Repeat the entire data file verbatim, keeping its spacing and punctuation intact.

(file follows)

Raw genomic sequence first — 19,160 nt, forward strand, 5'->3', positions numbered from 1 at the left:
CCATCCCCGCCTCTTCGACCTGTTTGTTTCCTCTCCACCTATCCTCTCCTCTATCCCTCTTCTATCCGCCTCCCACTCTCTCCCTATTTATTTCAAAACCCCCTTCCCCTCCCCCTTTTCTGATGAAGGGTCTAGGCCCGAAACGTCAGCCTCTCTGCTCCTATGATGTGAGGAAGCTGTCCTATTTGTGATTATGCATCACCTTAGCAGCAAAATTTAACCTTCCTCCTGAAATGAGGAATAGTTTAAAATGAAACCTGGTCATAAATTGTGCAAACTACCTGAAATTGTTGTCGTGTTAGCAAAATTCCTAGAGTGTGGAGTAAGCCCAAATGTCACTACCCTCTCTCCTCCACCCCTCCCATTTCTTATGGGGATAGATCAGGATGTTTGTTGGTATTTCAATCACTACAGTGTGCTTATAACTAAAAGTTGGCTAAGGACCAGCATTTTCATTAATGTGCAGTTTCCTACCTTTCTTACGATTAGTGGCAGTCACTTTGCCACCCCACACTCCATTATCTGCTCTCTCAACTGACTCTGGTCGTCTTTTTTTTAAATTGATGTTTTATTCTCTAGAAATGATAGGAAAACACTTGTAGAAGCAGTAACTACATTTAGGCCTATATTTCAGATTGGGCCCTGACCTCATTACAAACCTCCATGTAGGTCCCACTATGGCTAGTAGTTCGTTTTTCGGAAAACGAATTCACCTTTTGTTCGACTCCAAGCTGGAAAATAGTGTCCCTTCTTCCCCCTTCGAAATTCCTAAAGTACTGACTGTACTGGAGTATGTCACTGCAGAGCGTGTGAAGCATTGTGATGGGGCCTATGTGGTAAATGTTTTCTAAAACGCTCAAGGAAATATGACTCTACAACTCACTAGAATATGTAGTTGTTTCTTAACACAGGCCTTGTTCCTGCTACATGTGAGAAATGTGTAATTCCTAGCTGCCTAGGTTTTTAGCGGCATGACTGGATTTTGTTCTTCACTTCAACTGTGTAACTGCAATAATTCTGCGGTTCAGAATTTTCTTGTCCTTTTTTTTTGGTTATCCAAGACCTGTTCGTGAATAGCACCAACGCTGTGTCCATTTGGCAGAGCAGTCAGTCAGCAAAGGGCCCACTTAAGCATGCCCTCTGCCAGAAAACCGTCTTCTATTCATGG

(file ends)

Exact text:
Raw genomic sequence first — 19,160 nt, forward strand, 5'->3', positions numbered from 1 at the left:
CCATCCCCGCCTCTTCGACCTGTTTGTTTCCTCTCCACCTATCCTCTCCTCTATCCCTCTTCTATCCGCCTCCCACTCTCTCCCTATTTATTTCAAAACCCCCTTCCCCTCCCCCTTTTCTGATGAAGGGTCTAGGCCCGAAACGTCAGCCTCTCTGCTCCTATGATGTGAGGAAGCTGTCCTATTTGTGATTATGCATCACCTTAGCAGCAAAATTTAACCTTCCTCCTGAAATGAGGAATAGTTTAAAATGAAACCTGGTCATAAATTGTGCAAACTACCTGAAATTGTTGTCGTGTTAGCAAAATTCCTAGAGTGTGGAGTAAGCCCAAATGTCACTACCCTCTCTCCTCCACCCCTCCCATTTCTTATGGGGATAGATCAGGATGTTTGTTGGTATTTCAATCACTACAGTGTGCTTATAACTAAAAGTTGGCTAAGGACCAGCATTTTCATTAATGTGCAGTTTCCTACCTTTCTTACGATTAGTGGCAGTCACTTTGCCACCCCACACTCCATTATCTGCTCTCTCAACTGACTCTGGTCGTCTTTTTTTTAAATTGATGTTTTATTCTCTAGAAATGATAGGAAAACACTTGTAGAAGCAGTAACTACATTTAGGCCTATATTTCAGATTGGGCCCTGACCTCATTACAAACCTCCATGTAGGTCCCACTATGGCTAGTAGTTCGTTTTTCGGAAAACGAATTCACCTTTTGTTCGACTCCAAGCTGGAAAATAGTGTCCCTTCTTCCCCCTTCGAAATTCCTAAAGTACTGACTGTACTGGAGTATGTCACTGCAGAGCGTGTGAAGCATTGTGATGGGGCCTATGTGGTAAATGTTTTCTAAAACGCTCAAGGAAATATGACTCTACAACTCACTAGAATATGTAGTTGTTTCTTAACACAGGCCTTGTTCCTGCTACATGTGAGAAATGTGTAATTCCTAGCTGCCTAGGTTTTTAGCGGCATGACTGGATTTTGTTCTTCACTTCAACTGTGTAACTGCAATAATTCTGCGGTTCAGAATTTTCTTGTCCTTTTTTTTTGGTTATCCAAGACCTGTTCGTGAATAGCACCAACGCTGTGTCCATTTGGCAGAGCAGTCAGTCAGCAAAGGGCCCACTTAAGCATGCCCTCTGCCAGAAAACCGTCTTCTATTCATGG